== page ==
Astrology as in the belief that the heavenly bodies control our fate is condemned in the Bible. But there's also astronomy, which is the science used to create calendars.
The Sun and the Moon are for times and seasons and a good calendar takes both into account. Months, even today, are based loosely on the lunar cycles. The lunar cycle takes about 29.5 days to complete, which is why months alternate between 30 and 31 days (i.e. due to the fractional .5). The reason we use 30/31 rather than 29/30 and have February as only 28 or 29 is to keep the year at the 365.24 days required for the solar year. The fractional part (which goes beyond .24) is why we need leap year. So the calendar is a balancing act between the Sun (which requires 365.24 days) and the moon (which requires months of 29.5 days).
Different solutions were used in ancient calendars (such as an extra 13th month in leap years, with leap years obviously being based on a different calculation), but the basic idea has always been the same since the beginning: to use astronomy to create a calender that balances the requirements created by the movements of the Sun and the Moon as they were understood at the time.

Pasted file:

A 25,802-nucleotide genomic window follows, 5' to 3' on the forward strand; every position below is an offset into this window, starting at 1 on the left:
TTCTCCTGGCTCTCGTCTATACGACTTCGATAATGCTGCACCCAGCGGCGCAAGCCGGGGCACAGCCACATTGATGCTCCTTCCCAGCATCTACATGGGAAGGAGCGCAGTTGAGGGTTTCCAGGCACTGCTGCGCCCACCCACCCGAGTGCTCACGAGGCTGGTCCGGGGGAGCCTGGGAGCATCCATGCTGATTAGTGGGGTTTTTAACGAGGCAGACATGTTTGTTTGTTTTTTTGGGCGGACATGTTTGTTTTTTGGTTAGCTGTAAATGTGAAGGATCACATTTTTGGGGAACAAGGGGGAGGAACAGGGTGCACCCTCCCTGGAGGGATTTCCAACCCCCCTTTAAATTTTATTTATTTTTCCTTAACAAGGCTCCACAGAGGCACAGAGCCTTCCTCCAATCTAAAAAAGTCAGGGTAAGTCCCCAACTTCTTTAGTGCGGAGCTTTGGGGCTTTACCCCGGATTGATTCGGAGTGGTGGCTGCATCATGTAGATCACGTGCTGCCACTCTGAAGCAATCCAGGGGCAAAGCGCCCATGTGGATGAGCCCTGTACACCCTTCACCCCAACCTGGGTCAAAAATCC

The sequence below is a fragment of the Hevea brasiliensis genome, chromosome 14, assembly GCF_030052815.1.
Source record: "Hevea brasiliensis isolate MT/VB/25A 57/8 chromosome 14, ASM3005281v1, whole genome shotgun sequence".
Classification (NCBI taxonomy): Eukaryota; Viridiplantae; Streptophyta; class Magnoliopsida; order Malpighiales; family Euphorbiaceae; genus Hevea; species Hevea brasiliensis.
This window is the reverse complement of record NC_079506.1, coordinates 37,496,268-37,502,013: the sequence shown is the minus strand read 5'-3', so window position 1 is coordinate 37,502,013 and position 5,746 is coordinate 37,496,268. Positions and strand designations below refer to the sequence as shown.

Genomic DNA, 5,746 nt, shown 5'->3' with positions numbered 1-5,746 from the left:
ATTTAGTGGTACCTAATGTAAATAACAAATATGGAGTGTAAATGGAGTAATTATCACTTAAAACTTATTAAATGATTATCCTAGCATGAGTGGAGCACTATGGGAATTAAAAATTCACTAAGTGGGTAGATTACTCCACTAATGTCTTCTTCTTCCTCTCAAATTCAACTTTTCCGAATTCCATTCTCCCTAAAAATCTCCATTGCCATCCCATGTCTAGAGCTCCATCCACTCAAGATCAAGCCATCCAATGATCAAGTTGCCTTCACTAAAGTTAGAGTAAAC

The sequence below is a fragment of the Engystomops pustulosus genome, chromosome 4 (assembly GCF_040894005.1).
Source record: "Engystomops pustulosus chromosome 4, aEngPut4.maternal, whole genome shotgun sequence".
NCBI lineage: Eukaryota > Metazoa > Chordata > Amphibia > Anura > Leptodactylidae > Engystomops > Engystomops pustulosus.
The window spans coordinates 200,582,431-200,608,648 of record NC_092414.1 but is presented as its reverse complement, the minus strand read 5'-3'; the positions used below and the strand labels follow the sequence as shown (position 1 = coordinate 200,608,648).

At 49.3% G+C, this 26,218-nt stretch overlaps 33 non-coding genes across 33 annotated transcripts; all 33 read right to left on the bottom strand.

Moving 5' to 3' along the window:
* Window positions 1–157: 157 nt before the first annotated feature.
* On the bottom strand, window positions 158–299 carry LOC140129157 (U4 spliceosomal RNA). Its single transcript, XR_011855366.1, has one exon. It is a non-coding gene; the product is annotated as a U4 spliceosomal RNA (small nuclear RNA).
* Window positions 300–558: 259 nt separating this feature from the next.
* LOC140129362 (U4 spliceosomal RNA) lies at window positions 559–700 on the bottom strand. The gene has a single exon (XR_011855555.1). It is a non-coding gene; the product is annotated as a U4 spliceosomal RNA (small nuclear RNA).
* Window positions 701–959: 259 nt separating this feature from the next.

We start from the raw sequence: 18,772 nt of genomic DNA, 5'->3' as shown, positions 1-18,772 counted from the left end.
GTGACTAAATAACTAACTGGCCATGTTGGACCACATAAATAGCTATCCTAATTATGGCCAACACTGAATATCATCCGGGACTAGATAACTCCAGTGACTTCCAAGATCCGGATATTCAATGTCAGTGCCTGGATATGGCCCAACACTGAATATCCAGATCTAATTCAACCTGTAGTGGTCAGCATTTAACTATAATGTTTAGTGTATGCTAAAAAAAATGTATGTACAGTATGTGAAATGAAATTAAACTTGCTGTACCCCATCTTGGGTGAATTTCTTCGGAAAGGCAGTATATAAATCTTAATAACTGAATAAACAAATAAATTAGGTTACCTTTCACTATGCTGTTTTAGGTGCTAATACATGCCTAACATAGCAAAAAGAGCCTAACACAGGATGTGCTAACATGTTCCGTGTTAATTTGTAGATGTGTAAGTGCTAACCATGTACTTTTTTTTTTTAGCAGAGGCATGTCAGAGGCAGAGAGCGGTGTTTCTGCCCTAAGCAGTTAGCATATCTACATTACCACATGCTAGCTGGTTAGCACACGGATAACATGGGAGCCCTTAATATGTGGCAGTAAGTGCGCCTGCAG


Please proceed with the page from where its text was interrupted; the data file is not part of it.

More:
Knowing what month it was was very important in the Old Testament to keep the appointed feasts at the right time, like Passover, Tabernacles, etc.
The Hebrew calendar as it is used today, based on rabbinical calculations, has 12 months alternating between 29 and 30 days long, with an extra 13th month on leap years. A whole month is added on leap year because the year normally has only 354/355 days in it, which means there are more days to make up to get back on track with the Sun on a leap year (every 19 years), and the calculation doesn't truly accomplish this perfectly.
Also of interest may be the Babylonian calendar, Lunar phase, Tropical year.